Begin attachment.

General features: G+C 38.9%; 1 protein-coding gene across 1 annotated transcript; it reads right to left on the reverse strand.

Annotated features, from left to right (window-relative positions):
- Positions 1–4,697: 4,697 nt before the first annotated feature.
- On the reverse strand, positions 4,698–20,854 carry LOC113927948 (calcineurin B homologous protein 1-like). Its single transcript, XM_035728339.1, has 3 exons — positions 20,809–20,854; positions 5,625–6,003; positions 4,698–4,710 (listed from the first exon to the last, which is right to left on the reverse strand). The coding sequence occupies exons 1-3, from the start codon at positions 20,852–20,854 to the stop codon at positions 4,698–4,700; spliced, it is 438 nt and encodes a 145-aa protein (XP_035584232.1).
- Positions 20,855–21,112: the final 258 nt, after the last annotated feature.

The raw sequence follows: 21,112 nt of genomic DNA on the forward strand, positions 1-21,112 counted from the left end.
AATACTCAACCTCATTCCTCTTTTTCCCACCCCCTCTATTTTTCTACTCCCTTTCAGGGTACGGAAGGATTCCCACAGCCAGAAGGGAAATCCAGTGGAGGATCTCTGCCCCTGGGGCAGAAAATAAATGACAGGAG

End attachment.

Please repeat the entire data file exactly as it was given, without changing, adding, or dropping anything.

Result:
General features: G+C 38.9%; 1 protein-coding gene across 1 annotated transcript; it reads right to left on the reverse strand.

Annotated features, from left to right (window-relative positions):
- Positions 1–4,697: 4,697 nt before the first annotated feature.
- On the reverse strand, positions 4,698–20,854 carry LOC113927948 (calcineurin B homologous protein 1-like). Its single transcript, XM_035728339.1, has 3 exons — positions 20,809–20,854; positions 5,625–6,003; positions 4,698–4,710 (listed from the first exon to the last, which is right to left on the reverse strand). The coding sequence occupies exons 1-3, from the start codon at positions 20,852–20,854 to the stop codon at positions 4,698–4,700; spliced, it is 438 nt and encodes a 145-aa protein (XP_035584232.1).
- Positions 20,855–21,112: the final 258 nt, after the last annotated feature.

The raw sequence follows: 21,112 nt of genomic DNA on the forward strand, positions 1-21,112 counted from the left end.
AATACTCAACCTCATTCCTCTTTTTCCCACCCCCTCTATTTTTCTACTCCCTTTCAGGGTACGGAAGGATTCCCACAGCCAGAAGGGAAATCCAGTGGAGGATCTCTGCCCCTGGGGCAGAAAATAAATGACAGGAG